"I'm a part of the problem," Lupe Fiasco raps on this track, but jokingly. "The problem is I'm peaceful."
Well, according to some, the music on "Words I Never Said" is really a part of the problem, even if the lyrics are a part of the solution to the many political troubles Lupe Fiasco addresses. Guardian reviewer Alex Macpherson described the music on Lasers as "[s]ynthy choruses that Taio Cruz would reject as too generically Auto-Tuned, trite empowerment anthems as subtle as a Katy Perry hit." And indeed, even "Words I Never Said" has a pop hit sound to it that could easily back a Katy Perry song (or at least a popular Jay-Z collaboration with someone like Alicia Keys; click here to see what Shmoop had to say about that one). Skylar Grey's lagging hook lacks the emotional intensity of Lupe Fiasco's fast-paced political critique and comes off as a concession to the pop-oriented powers that be. The L.A. Times called Grey a "rent-a-Rihanna" in their review, and it may be mean, but that doesn't necessarily make it untrue.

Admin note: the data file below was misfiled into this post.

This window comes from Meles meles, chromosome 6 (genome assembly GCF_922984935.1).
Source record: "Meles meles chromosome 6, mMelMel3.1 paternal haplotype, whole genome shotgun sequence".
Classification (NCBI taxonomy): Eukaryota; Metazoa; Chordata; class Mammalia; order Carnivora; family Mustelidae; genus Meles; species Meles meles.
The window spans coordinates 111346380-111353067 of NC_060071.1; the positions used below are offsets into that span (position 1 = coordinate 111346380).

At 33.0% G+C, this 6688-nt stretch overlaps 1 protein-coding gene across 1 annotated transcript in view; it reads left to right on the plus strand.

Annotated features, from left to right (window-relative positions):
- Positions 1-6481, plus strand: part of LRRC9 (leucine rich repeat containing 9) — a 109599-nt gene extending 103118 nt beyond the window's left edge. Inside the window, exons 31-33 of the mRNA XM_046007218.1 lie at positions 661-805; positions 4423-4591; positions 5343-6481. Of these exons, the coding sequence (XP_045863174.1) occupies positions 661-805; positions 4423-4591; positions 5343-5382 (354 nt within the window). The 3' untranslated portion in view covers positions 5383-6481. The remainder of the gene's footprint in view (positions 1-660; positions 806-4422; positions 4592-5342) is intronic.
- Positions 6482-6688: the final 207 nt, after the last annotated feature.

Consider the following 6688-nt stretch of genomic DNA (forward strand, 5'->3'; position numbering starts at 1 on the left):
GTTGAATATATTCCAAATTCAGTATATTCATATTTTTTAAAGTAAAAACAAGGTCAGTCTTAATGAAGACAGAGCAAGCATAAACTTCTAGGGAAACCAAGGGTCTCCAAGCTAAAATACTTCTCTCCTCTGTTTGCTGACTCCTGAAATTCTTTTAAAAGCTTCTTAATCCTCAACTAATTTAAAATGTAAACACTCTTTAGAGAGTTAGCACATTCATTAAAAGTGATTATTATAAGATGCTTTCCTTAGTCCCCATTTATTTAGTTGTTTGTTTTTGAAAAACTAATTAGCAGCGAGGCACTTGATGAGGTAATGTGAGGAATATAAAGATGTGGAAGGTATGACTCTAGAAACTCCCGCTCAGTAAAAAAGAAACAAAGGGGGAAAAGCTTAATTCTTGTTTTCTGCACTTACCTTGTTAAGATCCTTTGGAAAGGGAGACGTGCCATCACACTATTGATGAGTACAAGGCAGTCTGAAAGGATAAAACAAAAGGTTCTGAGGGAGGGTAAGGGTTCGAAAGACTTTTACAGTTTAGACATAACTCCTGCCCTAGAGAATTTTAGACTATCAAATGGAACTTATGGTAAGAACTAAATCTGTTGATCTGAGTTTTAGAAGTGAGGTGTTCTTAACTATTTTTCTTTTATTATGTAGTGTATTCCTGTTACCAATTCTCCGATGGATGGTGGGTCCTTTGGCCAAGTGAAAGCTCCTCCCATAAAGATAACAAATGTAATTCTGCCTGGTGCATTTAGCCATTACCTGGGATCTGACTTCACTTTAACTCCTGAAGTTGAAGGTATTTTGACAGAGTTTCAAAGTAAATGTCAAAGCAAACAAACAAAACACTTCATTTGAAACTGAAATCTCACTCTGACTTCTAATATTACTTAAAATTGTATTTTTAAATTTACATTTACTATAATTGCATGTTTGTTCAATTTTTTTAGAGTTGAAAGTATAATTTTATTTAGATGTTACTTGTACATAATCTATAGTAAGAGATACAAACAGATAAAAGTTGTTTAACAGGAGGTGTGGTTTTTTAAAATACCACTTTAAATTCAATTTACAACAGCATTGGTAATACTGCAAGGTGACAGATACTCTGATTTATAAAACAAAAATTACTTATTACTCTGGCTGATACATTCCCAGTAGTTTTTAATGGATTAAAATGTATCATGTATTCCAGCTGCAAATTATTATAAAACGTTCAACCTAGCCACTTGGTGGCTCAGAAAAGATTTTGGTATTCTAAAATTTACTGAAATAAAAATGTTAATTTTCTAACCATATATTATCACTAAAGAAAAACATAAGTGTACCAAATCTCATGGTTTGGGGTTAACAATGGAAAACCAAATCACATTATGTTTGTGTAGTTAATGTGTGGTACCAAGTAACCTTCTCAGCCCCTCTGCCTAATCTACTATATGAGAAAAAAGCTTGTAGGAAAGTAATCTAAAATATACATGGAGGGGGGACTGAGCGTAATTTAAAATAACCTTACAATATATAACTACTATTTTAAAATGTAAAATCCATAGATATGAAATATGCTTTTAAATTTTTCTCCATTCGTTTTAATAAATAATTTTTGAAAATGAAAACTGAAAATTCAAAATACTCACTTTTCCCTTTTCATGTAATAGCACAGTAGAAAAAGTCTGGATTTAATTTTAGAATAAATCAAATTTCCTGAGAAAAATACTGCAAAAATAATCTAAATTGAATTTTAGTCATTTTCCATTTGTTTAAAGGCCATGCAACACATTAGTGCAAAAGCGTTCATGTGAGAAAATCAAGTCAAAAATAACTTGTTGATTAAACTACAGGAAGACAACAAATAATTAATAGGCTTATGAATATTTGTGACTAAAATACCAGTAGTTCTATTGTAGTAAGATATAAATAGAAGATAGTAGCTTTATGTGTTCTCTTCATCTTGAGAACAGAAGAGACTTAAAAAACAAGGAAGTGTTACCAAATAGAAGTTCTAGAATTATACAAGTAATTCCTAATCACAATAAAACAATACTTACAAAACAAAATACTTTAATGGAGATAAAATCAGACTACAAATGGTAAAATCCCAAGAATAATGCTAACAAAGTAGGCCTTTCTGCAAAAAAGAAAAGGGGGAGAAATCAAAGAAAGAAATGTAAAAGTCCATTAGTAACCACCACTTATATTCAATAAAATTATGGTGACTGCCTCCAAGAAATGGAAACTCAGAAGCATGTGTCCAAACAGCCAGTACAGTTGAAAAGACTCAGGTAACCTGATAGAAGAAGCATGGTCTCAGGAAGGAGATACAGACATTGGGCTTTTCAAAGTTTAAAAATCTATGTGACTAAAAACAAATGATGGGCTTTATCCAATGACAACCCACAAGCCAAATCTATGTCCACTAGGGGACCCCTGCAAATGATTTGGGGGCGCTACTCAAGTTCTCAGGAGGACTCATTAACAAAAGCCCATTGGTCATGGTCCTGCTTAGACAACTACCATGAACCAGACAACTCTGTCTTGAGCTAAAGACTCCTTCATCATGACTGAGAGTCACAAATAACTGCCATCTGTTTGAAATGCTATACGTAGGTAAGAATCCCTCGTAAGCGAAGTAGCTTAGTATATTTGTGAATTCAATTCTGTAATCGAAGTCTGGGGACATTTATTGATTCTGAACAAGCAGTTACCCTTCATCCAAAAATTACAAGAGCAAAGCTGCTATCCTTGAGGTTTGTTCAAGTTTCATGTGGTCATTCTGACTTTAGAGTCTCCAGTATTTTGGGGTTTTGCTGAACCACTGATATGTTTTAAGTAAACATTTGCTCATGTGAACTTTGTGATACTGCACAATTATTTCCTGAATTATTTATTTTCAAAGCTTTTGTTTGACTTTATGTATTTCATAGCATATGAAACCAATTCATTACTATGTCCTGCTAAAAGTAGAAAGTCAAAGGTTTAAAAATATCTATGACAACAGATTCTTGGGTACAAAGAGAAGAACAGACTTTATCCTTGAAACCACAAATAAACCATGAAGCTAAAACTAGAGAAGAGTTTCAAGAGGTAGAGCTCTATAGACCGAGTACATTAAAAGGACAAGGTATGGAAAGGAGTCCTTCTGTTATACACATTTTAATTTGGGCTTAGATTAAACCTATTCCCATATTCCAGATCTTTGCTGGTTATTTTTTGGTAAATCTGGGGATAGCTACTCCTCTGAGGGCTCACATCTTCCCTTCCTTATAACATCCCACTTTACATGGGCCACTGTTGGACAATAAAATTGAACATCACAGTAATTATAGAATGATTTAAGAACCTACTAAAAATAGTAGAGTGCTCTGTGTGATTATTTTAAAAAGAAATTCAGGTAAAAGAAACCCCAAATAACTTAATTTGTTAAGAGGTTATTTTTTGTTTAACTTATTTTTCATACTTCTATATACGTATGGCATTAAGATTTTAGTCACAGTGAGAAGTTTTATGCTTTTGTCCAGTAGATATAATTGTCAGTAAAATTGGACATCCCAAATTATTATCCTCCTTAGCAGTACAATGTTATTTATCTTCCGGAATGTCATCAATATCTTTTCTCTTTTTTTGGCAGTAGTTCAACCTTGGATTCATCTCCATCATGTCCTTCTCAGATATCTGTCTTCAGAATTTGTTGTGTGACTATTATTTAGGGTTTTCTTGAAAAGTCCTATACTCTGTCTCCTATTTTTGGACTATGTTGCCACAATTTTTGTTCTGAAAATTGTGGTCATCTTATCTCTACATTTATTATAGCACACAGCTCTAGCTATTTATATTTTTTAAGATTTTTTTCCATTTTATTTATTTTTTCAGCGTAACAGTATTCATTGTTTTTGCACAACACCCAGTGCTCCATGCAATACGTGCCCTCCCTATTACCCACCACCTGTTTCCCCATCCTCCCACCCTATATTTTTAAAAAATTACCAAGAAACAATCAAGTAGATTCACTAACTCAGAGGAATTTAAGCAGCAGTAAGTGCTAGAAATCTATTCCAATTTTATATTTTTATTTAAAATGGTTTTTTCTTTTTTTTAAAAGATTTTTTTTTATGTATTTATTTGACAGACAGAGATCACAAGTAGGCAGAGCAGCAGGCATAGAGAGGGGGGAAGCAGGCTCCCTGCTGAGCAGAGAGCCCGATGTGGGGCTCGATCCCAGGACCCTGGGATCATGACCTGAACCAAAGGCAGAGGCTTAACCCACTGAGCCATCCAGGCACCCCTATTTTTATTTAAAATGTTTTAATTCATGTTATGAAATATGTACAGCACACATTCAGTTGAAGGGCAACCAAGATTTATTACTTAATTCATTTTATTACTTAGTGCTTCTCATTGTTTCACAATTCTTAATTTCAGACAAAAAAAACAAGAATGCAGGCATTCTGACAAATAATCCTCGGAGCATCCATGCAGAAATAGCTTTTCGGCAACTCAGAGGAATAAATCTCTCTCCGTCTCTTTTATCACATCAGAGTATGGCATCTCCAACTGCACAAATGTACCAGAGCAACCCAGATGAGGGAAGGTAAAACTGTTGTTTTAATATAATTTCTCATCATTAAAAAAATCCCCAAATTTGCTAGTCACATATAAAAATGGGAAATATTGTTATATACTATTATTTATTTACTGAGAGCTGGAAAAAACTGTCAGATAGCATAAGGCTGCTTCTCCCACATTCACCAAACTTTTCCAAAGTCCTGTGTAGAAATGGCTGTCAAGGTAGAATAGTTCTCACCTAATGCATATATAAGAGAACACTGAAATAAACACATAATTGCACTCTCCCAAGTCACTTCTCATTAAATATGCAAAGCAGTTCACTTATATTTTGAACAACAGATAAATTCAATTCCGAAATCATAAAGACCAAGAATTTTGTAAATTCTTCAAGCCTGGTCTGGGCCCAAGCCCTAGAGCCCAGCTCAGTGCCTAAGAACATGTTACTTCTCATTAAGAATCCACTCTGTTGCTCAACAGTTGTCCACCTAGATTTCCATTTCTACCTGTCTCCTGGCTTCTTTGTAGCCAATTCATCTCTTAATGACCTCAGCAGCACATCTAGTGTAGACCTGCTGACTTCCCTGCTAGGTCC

Clearly the critics had a field day with this one, but on the other hand, there are reasons that "pop songs" are created to sound like this. The song's heavy beat and synthed-out samples make a great dance floor song out of a serious political critique. It's no small feat to set a song up for ubiquitous radio play even as the lyrics propose 9/11 conspiracy theories, criticize Rush Limbaugh and Glenn Beck, and express anger at President Obama for not opposing Israeli bombings of the Gaza Strip. The music is, in effect, a thin veil of frivolousness hung by Atlantic Records over a serious and challenging piece of music. They got the formula for success from the source: the track, produced by Alex da Kid, reminds us of his production on one of the most popular rap tracks of 2010.
Haters on hip-hop's crossover tendencies won't like it, and some Fiasco fans didn't either, but it's not half bad to listen to—and listen to—and listen to—and listen to. Still, if Atlantic hoped for a huge, controversial hit on a par with "Love the Way You Lie," they unfortunately didn't get it. They got a popular song full of unpopular compromises. So it seems the jury is still out on whether pop concessions were the way to go on "Words I Never Said." Do you think the music on this track an asset or a liability?